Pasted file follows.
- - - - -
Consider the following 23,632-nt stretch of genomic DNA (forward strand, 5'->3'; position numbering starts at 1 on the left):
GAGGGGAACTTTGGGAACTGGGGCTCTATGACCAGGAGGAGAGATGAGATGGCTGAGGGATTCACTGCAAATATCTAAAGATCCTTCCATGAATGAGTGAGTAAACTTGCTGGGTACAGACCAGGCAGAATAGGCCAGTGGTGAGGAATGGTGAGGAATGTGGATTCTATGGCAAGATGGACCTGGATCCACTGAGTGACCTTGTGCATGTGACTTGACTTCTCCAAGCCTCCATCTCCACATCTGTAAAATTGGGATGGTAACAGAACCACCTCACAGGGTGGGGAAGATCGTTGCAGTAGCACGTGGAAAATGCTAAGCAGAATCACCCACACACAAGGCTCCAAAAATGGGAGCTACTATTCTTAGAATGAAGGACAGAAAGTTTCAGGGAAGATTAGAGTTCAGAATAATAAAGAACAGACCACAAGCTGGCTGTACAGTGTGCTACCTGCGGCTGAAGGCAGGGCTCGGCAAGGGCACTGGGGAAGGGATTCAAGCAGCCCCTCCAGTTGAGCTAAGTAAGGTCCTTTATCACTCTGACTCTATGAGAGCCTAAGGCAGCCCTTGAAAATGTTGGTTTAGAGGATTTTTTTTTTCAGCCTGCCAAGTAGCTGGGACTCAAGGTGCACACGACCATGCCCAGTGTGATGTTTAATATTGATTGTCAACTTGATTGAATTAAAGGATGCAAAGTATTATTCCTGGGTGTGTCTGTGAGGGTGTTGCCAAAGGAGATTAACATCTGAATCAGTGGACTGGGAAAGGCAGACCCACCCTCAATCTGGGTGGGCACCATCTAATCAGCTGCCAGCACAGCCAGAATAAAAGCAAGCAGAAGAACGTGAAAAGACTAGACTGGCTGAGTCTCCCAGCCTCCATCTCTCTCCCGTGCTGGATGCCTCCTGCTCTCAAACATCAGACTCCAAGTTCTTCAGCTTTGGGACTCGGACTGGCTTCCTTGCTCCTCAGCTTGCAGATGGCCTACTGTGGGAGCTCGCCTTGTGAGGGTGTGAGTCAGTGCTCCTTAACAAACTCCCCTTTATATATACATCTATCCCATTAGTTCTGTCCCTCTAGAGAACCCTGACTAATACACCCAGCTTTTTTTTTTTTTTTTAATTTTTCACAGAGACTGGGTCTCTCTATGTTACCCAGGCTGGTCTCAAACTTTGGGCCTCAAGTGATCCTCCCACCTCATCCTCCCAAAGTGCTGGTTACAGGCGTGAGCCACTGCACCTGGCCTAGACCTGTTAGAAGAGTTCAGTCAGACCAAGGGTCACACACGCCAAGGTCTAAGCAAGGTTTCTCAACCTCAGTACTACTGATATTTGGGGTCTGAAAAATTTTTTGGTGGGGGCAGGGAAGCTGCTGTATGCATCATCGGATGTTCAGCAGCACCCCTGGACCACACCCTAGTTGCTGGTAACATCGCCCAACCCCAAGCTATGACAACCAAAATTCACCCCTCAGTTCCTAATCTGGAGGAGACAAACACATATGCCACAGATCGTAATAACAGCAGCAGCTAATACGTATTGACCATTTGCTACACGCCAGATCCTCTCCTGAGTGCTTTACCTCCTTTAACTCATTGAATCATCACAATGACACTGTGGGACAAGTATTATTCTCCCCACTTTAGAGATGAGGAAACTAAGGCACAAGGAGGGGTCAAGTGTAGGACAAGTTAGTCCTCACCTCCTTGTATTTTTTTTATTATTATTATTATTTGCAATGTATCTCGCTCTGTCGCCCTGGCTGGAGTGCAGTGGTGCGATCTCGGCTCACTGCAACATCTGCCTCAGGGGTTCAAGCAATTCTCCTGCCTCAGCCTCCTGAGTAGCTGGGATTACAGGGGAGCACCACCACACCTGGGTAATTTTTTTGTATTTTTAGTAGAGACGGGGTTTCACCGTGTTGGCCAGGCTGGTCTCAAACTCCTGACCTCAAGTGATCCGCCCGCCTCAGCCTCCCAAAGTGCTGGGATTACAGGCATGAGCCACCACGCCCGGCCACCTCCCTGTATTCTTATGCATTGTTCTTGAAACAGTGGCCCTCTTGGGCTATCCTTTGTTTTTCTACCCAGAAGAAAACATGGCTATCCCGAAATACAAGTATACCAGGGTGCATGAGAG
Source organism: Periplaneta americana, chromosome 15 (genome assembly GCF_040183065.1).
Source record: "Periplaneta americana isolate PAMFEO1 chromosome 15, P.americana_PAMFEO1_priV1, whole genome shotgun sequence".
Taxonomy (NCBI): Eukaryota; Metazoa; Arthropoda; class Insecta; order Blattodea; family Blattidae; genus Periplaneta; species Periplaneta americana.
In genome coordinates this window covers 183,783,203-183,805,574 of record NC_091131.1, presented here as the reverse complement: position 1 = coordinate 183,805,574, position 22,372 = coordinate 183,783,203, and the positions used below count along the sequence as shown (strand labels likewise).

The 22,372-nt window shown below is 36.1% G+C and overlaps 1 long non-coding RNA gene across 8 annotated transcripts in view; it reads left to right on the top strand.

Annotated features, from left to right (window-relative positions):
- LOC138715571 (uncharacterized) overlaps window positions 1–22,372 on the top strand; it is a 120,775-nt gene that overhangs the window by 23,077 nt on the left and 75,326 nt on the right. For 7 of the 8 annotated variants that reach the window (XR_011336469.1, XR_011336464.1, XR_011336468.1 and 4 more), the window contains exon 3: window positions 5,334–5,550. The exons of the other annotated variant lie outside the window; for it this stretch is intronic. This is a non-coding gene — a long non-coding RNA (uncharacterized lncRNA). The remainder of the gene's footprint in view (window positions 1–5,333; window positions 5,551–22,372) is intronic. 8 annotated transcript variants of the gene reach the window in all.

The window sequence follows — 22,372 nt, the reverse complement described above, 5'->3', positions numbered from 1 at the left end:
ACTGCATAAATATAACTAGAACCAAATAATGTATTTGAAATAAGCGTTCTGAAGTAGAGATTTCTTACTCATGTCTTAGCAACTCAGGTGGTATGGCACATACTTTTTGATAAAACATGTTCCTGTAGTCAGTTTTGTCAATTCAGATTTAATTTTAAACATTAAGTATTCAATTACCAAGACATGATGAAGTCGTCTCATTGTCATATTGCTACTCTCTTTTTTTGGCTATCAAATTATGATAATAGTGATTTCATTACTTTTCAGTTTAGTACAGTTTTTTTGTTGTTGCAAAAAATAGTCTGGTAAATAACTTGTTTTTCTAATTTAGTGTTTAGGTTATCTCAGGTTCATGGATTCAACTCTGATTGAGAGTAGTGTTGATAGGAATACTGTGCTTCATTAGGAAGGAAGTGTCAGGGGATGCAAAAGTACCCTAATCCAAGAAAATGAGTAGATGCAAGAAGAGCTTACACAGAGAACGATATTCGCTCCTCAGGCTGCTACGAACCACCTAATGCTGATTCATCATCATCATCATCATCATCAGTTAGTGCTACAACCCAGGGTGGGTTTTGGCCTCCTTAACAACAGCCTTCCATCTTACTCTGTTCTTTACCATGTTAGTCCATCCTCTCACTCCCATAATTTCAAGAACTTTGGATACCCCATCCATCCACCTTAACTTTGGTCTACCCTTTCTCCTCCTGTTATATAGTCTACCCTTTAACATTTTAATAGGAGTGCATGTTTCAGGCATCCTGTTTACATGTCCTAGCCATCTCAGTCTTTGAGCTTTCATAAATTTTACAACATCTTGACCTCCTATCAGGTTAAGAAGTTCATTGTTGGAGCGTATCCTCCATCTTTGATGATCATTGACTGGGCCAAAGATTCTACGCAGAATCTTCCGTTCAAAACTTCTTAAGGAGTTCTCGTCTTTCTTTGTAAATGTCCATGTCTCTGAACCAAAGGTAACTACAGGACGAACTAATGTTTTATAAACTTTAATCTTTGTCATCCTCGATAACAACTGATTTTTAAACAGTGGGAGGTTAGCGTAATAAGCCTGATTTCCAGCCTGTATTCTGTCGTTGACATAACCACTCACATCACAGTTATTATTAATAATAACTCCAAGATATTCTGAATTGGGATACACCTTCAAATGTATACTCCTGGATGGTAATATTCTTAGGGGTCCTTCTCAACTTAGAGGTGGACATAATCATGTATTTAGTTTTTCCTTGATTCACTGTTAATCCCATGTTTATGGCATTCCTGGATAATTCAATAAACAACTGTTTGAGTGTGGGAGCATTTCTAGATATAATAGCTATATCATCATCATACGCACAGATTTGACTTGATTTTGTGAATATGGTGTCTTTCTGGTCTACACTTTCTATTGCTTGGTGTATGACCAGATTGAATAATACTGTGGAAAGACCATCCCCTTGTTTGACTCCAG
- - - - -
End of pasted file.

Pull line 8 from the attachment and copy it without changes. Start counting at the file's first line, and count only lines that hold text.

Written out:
Annotated features, from left to right (window-relative positions):